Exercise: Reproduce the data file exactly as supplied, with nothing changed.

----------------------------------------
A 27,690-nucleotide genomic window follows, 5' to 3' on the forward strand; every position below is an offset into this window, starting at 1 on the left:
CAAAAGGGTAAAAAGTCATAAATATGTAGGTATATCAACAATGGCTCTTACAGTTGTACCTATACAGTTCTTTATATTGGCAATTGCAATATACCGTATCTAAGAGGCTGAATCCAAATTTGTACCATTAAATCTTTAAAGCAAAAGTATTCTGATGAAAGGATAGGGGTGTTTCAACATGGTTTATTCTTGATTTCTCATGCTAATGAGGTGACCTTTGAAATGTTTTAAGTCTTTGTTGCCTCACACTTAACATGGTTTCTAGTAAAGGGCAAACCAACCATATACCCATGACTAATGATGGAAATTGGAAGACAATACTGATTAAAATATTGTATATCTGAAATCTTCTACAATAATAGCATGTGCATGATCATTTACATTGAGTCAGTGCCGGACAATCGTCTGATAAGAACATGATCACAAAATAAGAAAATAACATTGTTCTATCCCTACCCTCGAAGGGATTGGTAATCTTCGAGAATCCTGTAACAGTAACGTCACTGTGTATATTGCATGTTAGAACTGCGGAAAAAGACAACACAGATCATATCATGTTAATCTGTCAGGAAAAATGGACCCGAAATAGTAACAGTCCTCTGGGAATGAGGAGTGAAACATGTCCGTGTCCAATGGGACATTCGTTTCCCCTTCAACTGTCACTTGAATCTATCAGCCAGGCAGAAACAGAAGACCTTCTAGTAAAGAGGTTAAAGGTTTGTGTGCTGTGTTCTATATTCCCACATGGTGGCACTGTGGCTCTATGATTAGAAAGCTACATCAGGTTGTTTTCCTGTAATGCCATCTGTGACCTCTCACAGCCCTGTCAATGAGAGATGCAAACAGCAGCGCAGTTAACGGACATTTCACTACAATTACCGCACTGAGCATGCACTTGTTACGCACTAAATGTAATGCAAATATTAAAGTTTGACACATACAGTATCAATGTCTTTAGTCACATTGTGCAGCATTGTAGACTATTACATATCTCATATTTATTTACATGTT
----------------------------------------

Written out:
A 27,690-nucleotide genomic window follows, 5' to 3' on the forward strand; every position below is an offset into this window, starting at 1 on the left:
CAAAAGGGTAAAAAGTCATAAATATGTAGGTATATCAACAATGGCTCTTACAGTTGTACCTATACAGTTCTTTATATTGGCAATTGCAATATACCGTATCTAAGAGGCTGAATCCAAATTTGTACCATTAAATCTTTAAAGCAAAAGTATTCTGATGAAAGGATAGGGGTGTTTCAACATGGTTTATTCTTGATTTCTCATGCTAATGAGGTGACCTTTGAAATGTTTTAAGTCTTTGTTGCCTCACACTTAACATGGTTTCTAGTAAAGGGCAAACCAACCATATACCCATGACTAATGATGGAAATTGGAAGACAATACTGATTAAAATATTGTATATCTGAAATCTTCTACAATAATAGCATGTGCATGATCATTTACATTGAGTCAGTGCCGGACAATCGTCTGATAAGAACATGATCACAAAATAAGAAAATAACATTGTTCTATCCCTACCCTCGAAGGGATTGGTAATCTTCGAGAATCCTGTAACAGTAACGTCACTGTGTATATTGCATGTTAGAACTGCGGAAAAAGACAACACAGATCATATCATGTTAATCTGTCAGGAAAAATGGACCCGAAATAGTAACAGTCCTCTGGGAATGAGGAGTGAAACATGTCCGTGTCCAATGGGACATTCGTTTCCCCTTCAACTGTCACTTGAATCTATCAGCCAGGCAGAAACAGAAGACCTTCTAGTAAAGAGGTTAAAGGTTTGTGTGCTGTGTTCTATATTCCCACATGGTGGCACTGTGGCTCTATGATTAGAAAGCTACATCAGGTTGTTTTCCTGTAATGCCATCTGTGACCTCTCACAGCCCTGTCAATGAGAGATGCAAACAGCAGCGCAGTTAACGGACATTTCACTACAATTACCGCACTGAGCATGCACTTGTTACGCACTAAATGTAATGCAAATATTAAAGTTTGACACATACAGTATCAATGTCTTTAGTCACATTGTGCAGCATTGTAGACTATTACATATCTCATATTTATTTACATGTT